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# On the completeness and the basis property of the modified Frankl problem with a nonlocal oddness condition in the Sobolev space \((W^{1}_{p}(0,\pi))\)

*Journal of Inequalities and Applications*
**volume 2015**, Article number: 263 (2015)

## Abstract

In the present paper, we write out the eigenvalues and the corresponding eigenfunctions of the modified Frankl problem with a nonlocal oddness condition of the first kind in the Sobolev space \((W^{1}_{p}(0,\pi))\). We analyze the completeness, the basis property, and the minimality of the eigenfunctions in the space \((W^{1}_{p}(0,\pi))\).

## 1 Introduction

The classical Frankl problem was considered in [1]. The problem was further developed in [2], pp.339-345, [3], pp.235-252. The modified Frankl problem with a nonlocal boundary condition of the first kind was studied in [4, 5]. The basis property of eigenfunctions of the Frankl problem with nonlocal parity conditions in the Sobolev space was studied in [4]. The coefficients *β* are found by Theorem 1 in [6], using the results of [6], pp.177-179. In the present paper, we write out the eigenvalues and the corresponding eigenfunctions of the modified Frankl problem with a nonlocal oddness condition of the first kind. We analyze the completeness, the basis property, and the minimality of the eigenfunctions in the space \(({W}^{1}_{p}(0,\pi))\), where \(({W}^{1}_{p}(0,\pi)) \) is the space of absolutely continuous functions on \([0,\pi]\). So we can obtain new results by the expansion into cosines that are related to new coefficients which we calculated. This analysis and results may be of interest in itself.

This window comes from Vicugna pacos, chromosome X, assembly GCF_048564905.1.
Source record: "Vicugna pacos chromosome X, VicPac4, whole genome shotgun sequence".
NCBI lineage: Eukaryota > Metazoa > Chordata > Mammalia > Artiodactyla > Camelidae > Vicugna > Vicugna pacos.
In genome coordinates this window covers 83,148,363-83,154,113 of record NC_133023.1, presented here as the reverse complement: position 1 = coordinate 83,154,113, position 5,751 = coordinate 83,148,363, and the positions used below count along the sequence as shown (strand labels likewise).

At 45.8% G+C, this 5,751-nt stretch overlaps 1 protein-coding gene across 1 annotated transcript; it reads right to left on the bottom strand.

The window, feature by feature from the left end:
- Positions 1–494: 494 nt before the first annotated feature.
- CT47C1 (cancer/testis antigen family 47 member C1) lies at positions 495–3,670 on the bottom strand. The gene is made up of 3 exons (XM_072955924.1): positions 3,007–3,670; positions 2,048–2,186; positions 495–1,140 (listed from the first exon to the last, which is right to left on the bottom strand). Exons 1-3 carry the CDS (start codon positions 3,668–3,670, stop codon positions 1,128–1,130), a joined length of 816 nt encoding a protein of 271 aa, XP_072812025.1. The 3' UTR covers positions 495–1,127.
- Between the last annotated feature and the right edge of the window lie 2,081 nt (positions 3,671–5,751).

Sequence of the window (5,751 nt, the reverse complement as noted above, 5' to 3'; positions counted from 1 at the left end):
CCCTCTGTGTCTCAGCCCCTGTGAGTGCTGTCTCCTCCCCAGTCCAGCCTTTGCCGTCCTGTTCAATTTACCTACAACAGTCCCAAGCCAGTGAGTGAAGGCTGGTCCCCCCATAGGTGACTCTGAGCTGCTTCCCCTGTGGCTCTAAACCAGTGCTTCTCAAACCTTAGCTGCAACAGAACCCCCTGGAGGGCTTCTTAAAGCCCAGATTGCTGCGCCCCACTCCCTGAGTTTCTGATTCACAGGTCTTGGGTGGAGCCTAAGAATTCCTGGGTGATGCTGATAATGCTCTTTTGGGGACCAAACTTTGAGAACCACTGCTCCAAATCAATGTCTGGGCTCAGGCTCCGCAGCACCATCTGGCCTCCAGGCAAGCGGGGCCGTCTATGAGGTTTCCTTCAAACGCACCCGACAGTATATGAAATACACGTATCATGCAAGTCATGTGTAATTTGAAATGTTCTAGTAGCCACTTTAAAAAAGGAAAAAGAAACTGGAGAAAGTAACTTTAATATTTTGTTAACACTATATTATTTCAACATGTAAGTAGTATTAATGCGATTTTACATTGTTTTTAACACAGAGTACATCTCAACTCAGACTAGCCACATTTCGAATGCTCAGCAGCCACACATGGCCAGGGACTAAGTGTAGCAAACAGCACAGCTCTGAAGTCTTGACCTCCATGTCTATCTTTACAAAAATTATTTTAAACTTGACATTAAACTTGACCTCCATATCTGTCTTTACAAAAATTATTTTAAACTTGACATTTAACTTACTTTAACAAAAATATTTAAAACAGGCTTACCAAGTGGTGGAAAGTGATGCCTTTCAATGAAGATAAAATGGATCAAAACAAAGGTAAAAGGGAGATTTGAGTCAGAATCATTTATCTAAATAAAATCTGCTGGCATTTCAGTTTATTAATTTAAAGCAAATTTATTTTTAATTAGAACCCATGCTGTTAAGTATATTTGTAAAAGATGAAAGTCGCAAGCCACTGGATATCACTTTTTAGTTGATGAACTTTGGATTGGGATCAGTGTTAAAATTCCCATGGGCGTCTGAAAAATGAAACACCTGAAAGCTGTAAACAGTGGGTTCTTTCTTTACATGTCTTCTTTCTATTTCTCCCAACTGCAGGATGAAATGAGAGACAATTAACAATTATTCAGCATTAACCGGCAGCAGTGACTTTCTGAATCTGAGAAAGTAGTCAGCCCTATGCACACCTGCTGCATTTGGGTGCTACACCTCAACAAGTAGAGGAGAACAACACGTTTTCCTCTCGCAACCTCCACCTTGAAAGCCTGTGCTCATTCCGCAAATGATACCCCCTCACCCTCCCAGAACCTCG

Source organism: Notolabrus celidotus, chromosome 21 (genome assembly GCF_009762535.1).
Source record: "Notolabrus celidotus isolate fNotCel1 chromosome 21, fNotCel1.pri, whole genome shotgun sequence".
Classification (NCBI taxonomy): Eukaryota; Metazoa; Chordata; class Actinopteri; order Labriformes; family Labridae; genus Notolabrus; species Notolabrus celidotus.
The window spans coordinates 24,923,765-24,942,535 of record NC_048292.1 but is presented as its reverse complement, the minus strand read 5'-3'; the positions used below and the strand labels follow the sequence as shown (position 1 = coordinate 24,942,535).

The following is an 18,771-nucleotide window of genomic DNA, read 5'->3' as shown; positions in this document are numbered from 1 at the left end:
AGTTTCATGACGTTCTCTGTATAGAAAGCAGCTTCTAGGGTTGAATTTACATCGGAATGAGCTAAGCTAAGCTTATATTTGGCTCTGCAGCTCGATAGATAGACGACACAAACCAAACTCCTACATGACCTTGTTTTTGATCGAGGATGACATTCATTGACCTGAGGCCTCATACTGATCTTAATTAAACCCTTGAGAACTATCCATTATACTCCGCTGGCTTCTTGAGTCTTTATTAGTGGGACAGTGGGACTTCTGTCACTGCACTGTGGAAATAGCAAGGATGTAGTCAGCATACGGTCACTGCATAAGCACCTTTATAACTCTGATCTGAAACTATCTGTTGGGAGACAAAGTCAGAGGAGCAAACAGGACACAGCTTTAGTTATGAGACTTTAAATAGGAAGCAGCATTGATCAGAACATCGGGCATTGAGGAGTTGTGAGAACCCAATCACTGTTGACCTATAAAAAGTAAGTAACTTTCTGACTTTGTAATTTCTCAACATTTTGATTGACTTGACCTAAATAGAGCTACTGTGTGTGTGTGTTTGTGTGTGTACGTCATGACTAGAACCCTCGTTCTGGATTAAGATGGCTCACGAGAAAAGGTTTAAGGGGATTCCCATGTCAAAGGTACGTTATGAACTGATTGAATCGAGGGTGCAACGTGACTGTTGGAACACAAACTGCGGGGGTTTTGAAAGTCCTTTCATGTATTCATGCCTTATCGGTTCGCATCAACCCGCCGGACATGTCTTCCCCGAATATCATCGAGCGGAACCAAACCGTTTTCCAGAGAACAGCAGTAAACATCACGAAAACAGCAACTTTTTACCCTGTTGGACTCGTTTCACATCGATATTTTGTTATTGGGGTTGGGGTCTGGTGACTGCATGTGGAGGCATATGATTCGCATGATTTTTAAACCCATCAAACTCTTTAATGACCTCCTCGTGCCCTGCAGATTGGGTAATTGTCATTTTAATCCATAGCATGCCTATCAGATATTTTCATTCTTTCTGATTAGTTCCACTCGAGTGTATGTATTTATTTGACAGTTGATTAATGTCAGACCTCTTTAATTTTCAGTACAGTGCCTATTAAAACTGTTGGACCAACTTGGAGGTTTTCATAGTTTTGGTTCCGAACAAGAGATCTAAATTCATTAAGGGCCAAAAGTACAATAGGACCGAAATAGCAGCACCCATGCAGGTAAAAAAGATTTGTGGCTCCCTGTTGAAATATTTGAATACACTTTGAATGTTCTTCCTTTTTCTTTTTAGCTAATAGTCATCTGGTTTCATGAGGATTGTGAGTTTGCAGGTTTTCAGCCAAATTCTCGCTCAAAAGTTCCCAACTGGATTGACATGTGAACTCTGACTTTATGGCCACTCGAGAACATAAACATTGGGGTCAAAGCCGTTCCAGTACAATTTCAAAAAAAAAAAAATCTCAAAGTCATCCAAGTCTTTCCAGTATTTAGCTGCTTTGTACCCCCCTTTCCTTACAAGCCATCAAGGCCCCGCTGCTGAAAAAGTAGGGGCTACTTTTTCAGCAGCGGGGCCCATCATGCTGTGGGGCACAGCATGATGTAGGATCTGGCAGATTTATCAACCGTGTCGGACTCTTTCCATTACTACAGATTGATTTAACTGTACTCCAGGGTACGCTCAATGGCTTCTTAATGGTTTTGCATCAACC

## 2 Statement of the modified Frankl problem

### Definition 2.1

In the domain \(D=(D_{+}\cup D_{-1}\cup D_{-2})\), we seek a solution of the modified generalized Frankl problem

with the boundary conditions

where \(u(x,y)\) is a regular solution in the class

and where

### Theorem 2.2

([7])